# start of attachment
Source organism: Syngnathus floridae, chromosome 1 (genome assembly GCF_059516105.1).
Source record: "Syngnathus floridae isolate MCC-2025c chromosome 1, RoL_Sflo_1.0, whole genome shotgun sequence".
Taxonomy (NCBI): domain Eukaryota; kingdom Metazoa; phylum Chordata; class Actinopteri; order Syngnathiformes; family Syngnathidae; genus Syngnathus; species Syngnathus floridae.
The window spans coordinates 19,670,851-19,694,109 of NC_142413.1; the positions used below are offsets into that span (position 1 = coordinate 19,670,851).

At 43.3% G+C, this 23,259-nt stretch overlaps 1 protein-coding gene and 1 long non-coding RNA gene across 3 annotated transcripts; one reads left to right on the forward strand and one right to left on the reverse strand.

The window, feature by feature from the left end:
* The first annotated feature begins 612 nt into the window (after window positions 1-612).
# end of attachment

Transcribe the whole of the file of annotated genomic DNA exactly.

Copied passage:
Source organism: Syngnathus floridae, chromosome 1 (genome assembly GCF_059516105.1).
Source record: "Syngnathus floridae isolate MCC-2025c chromosome 1, RoL_Sflo_1.0, whole genome shotgun sequence".
Taxonomy (NCBI): domain Eukaryota; kingdom Metazoa; phylum Chordata; class Actinopteri; order Syngnathiformes; family Syngnathidae; genus Syngnathus; species Syngnathus floridae.
The window spans coordinates 19,670,851-19,694,109 of NC_142413.1; the positions used below are offsets into that span (position 1 = coordinate 19,670,851).

At 43.3% G+C, this 23,259-nt stretch overlaps 1 protein-coding gene and 1 long non-coding RNA gene across 3 annotated transcripts; one reads left to right on the forward strand and one right to left on the reverse strand.

The window, feature by feature from the left end:
* The first annotated feature begins 612 nt into the window (after window positions 1-612).